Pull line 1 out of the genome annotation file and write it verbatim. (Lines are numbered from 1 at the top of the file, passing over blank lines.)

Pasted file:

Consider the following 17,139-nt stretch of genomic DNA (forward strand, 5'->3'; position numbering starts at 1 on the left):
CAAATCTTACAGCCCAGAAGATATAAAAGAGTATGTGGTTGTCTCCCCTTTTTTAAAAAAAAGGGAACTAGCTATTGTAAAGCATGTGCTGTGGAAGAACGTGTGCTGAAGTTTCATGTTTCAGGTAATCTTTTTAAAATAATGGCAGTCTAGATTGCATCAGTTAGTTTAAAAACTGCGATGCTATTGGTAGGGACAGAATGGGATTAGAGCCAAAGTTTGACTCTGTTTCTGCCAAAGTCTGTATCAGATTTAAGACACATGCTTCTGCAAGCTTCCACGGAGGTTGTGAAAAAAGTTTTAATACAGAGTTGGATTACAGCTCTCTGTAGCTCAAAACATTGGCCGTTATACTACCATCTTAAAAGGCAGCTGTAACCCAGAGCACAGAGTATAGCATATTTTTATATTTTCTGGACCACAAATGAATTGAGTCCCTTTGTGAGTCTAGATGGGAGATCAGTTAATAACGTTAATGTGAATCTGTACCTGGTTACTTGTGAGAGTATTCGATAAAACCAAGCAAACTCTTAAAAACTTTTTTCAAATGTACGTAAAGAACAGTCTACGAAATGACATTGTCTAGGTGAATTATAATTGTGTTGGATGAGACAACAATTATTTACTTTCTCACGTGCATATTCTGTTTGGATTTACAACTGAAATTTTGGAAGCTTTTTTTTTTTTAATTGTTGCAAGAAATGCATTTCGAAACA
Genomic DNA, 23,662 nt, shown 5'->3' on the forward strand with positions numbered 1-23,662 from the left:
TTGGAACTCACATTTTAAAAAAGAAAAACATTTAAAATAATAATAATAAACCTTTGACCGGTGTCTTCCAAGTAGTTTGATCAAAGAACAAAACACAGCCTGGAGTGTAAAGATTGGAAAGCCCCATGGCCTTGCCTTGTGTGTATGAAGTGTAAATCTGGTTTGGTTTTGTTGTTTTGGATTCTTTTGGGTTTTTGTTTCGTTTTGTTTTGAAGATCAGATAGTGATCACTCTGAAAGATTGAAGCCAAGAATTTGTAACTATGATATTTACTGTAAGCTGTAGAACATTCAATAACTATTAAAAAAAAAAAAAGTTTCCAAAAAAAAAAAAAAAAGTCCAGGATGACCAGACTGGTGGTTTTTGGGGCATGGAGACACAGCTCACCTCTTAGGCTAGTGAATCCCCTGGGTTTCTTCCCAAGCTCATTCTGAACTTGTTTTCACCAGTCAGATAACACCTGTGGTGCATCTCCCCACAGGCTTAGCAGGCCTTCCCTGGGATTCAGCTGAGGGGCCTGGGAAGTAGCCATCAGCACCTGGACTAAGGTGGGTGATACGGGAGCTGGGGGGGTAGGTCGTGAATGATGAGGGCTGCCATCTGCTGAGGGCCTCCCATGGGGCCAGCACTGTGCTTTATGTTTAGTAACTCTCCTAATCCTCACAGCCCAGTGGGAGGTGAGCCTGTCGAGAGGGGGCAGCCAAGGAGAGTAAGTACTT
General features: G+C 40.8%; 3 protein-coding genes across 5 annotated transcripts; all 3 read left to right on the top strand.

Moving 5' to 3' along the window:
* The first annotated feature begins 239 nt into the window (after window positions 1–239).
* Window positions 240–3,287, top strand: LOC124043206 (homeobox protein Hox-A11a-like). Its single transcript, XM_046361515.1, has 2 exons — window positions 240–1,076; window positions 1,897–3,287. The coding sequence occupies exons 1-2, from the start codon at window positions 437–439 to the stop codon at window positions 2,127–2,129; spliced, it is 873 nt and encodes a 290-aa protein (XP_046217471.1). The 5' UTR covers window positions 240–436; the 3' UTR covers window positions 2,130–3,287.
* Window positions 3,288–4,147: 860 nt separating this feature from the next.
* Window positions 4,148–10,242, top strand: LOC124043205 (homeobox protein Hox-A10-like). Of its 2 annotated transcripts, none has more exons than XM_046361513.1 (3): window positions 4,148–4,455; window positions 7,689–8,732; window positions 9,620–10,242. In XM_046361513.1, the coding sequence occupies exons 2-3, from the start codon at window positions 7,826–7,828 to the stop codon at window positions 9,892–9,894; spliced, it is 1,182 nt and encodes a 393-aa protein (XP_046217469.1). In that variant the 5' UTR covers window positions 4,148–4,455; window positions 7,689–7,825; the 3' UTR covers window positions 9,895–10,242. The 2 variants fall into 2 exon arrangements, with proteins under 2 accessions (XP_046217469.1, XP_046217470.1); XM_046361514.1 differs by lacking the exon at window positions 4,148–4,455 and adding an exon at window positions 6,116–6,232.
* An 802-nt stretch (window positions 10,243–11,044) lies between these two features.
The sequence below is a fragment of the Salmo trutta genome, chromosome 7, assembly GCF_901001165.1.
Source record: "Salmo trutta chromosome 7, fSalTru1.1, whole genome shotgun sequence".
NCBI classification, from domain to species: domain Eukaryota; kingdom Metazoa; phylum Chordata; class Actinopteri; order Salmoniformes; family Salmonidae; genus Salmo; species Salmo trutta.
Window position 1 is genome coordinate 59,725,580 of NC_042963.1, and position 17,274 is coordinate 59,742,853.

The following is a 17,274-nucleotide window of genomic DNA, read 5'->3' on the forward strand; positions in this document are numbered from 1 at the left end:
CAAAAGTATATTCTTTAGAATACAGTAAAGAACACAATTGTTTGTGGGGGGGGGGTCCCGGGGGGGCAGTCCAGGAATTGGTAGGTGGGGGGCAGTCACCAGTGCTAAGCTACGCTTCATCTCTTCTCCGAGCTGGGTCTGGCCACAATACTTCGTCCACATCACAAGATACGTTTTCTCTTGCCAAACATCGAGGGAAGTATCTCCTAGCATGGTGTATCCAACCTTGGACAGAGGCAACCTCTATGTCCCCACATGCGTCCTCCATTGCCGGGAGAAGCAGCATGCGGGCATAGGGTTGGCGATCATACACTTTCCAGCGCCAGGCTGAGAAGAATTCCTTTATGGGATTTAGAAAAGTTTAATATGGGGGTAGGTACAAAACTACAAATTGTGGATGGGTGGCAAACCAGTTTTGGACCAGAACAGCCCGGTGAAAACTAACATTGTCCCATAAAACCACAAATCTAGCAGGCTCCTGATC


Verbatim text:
Consider the following 17,139-nt stretch of genomic DNA (forward strand, 5'->3'; position numbering starts at 1 on the left):